Thousands of businesses in the West strive to replicate Toyota’s culture of operational excellence into their own work culture. The Leadership Network explores the journey of Toyota Material Handling as they took on a European business and worked to embed Japanese thinking into every team and process. This 3-part series about adopting, adapting and maintaining Lean working practices begins with an examination of how leaders can build the foundations of a continuous improvement mindset.
Lean as a harmonising tool
Behind every great merger is an effective transition process that marries two diverse working cultures without a whisper of compromise on the quality of the output. When Toyota Material Handing Europe bought Swedish-based forklift truck corporation BT Industries, the largest material handling company in Europe was born. Both parties faced the challenge of blending distinct organisational structures to maintain high levels of employee satisfaction and in turn, to support customer expectations. As Toyota Material Handling surveyed its newly acquired factories, they had to establish methods of tuning hundreds of workers, diverse in personality, background, and skill, into the continuous improvement mindset.
The challenges of the merger transition were addressed head-on with support from Japan in the form of senseis, masters of Lean principles. They were brought in to drive change in working culture, helping everyone in the organisation to learn how to improve and change. Those new to Lean thinking were encouraged to embark on their journey with an open mind and a willingness to change habits and processes for the better.
Toyota Material Handling was embarking on a new adventure which created anticipation, high energy levels, and focus. But when the senseis left, the thrill began to disappear, and employees voiced their concerns. As people began to question the new thinking, the business had to dig deep to reaffirm commitment to the changes and to reinforce the bridge between cultures.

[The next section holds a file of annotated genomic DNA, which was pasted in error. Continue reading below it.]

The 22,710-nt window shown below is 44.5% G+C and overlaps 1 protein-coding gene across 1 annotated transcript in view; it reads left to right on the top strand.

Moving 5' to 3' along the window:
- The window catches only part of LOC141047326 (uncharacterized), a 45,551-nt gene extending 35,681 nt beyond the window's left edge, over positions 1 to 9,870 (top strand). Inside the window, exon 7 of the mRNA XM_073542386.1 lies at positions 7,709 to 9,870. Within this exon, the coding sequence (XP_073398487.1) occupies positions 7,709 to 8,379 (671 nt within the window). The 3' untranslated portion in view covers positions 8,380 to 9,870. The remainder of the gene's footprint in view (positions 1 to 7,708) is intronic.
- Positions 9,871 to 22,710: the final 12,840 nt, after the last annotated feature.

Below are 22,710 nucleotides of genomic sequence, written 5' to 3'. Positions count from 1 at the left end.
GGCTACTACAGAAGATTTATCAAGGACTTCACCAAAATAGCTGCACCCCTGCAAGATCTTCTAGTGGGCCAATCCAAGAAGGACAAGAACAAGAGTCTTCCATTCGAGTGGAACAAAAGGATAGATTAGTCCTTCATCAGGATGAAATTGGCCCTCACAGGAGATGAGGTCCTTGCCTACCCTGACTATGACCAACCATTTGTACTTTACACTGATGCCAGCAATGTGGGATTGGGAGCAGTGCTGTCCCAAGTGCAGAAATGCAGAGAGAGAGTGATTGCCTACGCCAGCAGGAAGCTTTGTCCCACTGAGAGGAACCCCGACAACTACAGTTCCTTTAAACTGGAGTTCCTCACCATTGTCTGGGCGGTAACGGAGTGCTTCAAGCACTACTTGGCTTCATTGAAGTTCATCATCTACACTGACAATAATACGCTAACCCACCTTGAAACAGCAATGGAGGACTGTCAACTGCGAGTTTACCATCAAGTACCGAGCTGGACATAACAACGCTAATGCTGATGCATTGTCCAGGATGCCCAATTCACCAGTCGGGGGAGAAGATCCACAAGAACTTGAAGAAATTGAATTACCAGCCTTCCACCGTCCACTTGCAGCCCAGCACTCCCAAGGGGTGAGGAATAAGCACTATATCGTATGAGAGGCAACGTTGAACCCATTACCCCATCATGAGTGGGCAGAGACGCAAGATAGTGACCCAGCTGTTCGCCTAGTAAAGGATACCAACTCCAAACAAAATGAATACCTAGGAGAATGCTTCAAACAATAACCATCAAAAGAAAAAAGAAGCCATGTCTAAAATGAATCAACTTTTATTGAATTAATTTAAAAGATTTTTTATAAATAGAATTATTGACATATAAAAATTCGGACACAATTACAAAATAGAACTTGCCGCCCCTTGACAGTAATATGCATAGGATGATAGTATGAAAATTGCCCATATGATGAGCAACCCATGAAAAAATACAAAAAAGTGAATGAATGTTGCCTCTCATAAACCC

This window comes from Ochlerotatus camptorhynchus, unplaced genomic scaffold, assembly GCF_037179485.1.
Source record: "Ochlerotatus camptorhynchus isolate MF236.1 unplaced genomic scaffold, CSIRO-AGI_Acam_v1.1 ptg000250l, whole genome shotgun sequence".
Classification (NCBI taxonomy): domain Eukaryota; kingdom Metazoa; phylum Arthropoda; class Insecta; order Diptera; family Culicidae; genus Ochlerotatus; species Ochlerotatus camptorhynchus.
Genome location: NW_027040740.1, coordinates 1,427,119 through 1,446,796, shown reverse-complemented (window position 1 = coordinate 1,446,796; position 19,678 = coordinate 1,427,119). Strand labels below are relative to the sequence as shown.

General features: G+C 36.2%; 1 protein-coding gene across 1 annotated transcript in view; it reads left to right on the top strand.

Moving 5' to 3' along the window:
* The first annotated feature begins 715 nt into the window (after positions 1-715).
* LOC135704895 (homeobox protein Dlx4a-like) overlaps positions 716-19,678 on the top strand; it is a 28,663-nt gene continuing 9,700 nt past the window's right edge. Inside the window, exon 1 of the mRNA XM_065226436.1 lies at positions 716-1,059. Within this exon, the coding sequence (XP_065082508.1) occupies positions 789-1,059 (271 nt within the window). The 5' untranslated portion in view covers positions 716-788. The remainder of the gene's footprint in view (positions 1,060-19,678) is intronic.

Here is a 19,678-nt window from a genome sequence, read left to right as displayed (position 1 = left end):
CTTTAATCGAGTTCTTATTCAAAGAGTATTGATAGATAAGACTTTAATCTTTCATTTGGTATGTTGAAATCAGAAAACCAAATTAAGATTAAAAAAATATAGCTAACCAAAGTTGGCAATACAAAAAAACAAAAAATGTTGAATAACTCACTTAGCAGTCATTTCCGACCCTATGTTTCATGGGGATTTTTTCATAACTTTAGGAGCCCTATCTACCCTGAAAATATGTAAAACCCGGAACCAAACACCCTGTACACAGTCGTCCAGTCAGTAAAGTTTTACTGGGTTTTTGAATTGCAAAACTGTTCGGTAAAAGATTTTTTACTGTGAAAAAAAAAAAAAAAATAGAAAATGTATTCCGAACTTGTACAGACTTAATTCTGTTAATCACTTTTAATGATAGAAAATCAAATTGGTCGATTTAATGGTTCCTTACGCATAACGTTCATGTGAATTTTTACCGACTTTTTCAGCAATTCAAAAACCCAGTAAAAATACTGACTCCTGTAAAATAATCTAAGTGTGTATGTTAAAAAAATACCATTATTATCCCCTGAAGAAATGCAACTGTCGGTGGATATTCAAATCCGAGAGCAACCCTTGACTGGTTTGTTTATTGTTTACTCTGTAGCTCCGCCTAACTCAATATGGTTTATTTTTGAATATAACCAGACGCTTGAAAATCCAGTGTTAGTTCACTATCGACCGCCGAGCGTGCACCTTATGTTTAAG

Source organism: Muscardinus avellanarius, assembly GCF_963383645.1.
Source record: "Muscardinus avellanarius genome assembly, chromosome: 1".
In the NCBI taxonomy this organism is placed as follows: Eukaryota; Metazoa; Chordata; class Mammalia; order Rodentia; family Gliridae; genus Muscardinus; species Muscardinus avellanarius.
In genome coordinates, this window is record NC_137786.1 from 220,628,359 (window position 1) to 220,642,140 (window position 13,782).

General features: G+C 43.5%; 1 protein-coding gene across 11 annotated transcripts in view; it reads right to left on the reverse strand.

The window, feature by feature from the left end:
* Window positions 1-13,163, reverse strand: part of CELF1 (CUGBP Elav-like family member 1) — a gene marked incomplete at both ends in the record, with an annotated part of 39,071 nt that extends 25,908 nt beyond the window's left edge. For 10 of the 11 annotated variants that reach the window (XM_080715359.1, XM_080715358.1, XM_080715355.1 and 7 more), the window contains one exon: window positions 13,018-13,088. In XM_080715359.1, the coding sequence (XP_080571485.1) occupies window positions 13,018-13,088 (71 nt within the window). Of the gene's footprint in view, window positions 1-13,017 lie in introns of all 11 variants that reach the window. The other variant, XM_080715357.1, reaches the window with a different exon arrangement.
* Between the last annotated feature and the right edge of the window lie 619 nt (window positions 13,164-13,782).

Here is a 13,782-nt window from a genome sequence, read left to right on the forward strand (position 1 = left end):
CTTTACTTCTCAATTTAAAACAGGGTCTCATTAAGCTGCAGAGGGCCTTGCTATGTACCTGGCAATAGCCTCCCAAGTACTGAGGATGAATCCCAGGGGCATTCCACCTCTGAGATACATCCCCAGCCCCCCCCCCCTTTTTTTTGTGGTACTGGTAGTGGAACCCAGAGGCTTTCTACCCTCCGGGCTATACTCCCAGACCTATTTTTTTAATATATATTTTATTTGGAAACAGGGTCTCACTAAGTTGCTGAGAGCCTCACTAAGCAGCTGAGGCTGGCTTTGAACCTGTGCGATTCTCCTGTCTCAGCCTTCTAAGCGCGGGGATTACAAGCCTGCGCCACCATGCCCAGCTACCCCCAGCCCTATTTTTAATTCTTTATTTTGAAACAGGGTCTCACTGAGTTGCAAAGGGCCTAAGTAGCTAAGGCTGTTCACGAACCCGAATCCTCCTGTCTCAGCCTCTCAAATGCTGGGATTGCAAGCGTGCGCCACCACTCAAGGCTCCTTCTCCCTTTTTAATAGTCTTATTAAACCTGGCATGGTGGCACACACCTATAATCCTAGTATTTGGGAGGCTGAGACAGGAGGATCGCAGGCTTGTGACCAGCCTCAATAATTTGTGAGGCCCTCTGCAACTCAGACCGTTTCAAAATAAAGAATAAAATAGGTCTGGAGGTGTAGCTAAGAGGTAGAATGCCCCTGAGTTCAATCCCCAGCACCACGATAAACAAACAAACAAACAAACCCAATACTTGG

Lean leaders showing the way
This was the critical point when Toyota’s leadership faced the challenge of maintaining the senseis’ work. Stefano Cortiglioni, Head of Transformation at Toyota’s Lean Academy in Bologna, Italy reinforces their lessons in every part of the business by turning their values into action. “I believe that a key factor in embedding Lean into everyday behaviour and organisational systems is to offer coherence and support to every member of the workforce,” says Cortiglioni.
Connecting workers to the business and making them feel invested in its purpose is a priority of Lean culture. Encouraging employees to develop rules together motivates everyone to follow them, shaping a business that runs more like a family than a hierarchy. When people join a European business, they anticipate rules written in stone, but at Toyota they find a company built on family values, managed by a set of fair and flexible rules created by the workforce themselves. Hoshin Kanri is a meaningful form of management that flows throughout Toyota: Hoshin means direction and Kanri means management. This concept describes the deployment of the mid-term company target which has every employee working towards the same direction to support the final target.
The senseis supported the Kaizen philosophy, which means change for better, or continuous improvement by rewarding positive working practices of the most talented, connected and purposeful employees. Senseis coached managers to look beyond the immediate challenges and focus on the needs of the customers. In order to continue motivating workers to continuously aim to improve their processes, positive reinforcement is key. But at Toyota, rewards mean more than money and leaders are encouraged to demonstrate their true appreciation of the work of an individual or team. Aozora Ichiba, an annual fair in Japan, offers a platform to showcase great ideas from employees at every level. Attended by the company’s President, Vice Presidents and the Board, this is a unique opportunity for people to shine by offering genuine recognition and a platform to share ideas with colleagues from the highest levels of the business.